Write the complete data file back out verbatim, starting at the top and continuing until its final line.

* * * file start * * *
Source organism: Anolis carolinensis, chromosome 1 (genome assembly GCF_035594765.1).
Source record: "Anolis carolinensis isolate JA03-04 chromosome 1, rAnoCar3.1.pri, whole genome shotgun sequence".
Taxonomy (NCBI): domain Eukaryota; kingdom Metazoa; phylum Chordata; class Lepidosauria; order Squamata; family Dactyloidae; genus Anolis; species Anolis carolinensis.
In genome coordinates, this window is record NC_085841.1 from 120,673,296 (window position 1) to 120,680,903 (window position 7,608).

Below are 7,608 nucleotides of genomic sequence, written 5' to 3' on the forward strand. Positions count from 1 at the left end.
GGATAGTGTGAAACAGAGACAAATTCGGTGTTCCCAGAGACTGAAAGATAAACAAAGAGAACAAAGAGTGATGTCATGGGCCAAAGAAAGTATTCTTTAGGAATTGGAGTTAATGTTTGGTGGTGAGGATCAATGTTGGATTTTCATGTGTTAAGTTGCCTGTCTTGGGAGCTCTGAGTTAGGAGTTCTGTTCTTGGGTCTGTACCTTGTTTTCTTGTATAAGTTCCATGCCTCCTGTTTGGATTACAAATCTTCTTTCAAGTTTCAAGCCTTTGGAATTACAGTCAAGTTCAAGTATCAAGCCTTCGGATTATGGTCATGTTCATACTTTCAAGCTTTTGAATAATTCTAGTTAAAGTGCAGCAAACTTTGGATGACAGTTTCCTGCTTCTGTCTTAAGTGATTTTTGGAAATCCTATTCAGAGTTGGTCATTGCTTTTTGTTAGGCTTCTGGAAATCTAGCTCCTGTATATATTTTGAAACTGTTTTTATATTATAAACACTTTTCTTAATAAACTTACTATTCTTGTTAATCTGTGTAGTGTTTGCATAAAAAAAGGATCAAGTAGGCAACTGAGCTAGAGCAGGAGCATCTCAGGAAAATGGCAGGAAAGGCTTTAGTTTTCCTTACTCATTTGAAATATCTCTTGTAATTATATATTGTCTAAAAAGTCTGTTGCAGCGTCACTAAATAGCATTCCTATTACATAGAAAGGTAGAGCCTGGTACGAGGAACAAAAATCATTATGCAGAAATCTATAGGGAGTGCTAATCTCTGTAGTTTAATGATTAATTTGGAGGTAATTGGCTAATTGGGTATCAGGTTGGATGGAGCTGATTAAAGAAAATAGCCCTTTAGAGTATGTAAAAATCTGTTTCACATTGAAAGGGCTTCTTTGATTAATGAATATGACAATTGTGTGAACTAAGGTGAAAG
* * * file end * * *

Source organism: Anolis carolinensis, chromosome 1 (genome assembly GCF_035594765.1).
Source record: "Anolis carolinensis isolate JA03-04 chromosome 1, rAnoCar3.1.pri, whole genome shotgun sequence".
Taxonomy (NCBI): domain Eukaryota; kingdom Metazoa; phylum Chordata; class Lepidosauria; order Squamata; family Dactyloidae; genus Anolis; species Anolis carolinensis.
In genome coordinates, this window is record NC_085841.1 from 120,673,296 (window position 1) to 120,680,903 (window position 7,608).

Below are 7,608 nucleotides of genomic sequence, written 5' to 3' on the forward strand. Positions count from 1 at the left end.
GGATAGTGTGAAACAGAGACAAATTCGGTGTTCCCAGAGACTGAAAGATAAACAAAGAGAACAAAGAGTGATGTCATGGGCCAAAGAAAGTATTCTTTAGGAATTGGAGTTAATGTTTGGTGGTGAGGATCAATGTTGGATTTTCATGTGTTAAGTTGCCTGTCTTGGGAGCTCTGAGTTAGGAGTTCTGTTCTTGGGTCTGTACCTTGTTTTCTTGTATAAGTTCCATGCCTCCTGTTTGGATTACAAATCTTCTTTCAAGTTTCAAGCCTTTGGAATTACAGTCAAGTTCAAGTATCAAGCCTTCGGATTATGGTCATGTTCATACTTTCAAGCTTTTGAATAATTCTAGTTAAAGTGCAGCAAACTTTGGATGACAGTTTCCTGCTTCTGTCTTAAGTGATTTTTGGAAATCCTATTCAGAGTTGGTCATTGCTTTTTGTTAGGCTTCTGGAAATCTAGCTCCTGTATATATTTTGAAACTGTTTTTATATTATAAACACTTTTCTTAATAAACTTACTATTCTTGTTAATCTGTGTAGTGTTTGCATAAAAAAAGGATCAAGTAGGCAACTGAGCTAGAGCAGGAGCATCTCAGGAAAATGGCAGGAAAGGCTTTAGTTTTCCTTACTCATTTGAAATATCTCTTGTAATTATATATTGTCTAAAAAGTCTGTTGCAGCGTCACTAAATAGCATTCCTATTACATAGAAAGGTAGAGCCTGGTACGAGGAACAAAAATCATTATGCAGAAATCTATAGGGAGTGCTAATCTCTGTAGTTTAATGATTAATTTGGAGGTAATTGGCTAATTGGGTATCAGGTTGGATGGAGCTGATTAAAGAAAATAGCCCTTTAGAGTATGTAAAAATCTGTTTCACATTGAAAGGGCTTCTTTGATTAATGAATATGACAATTGTGTGAACTAAGGTGAAAG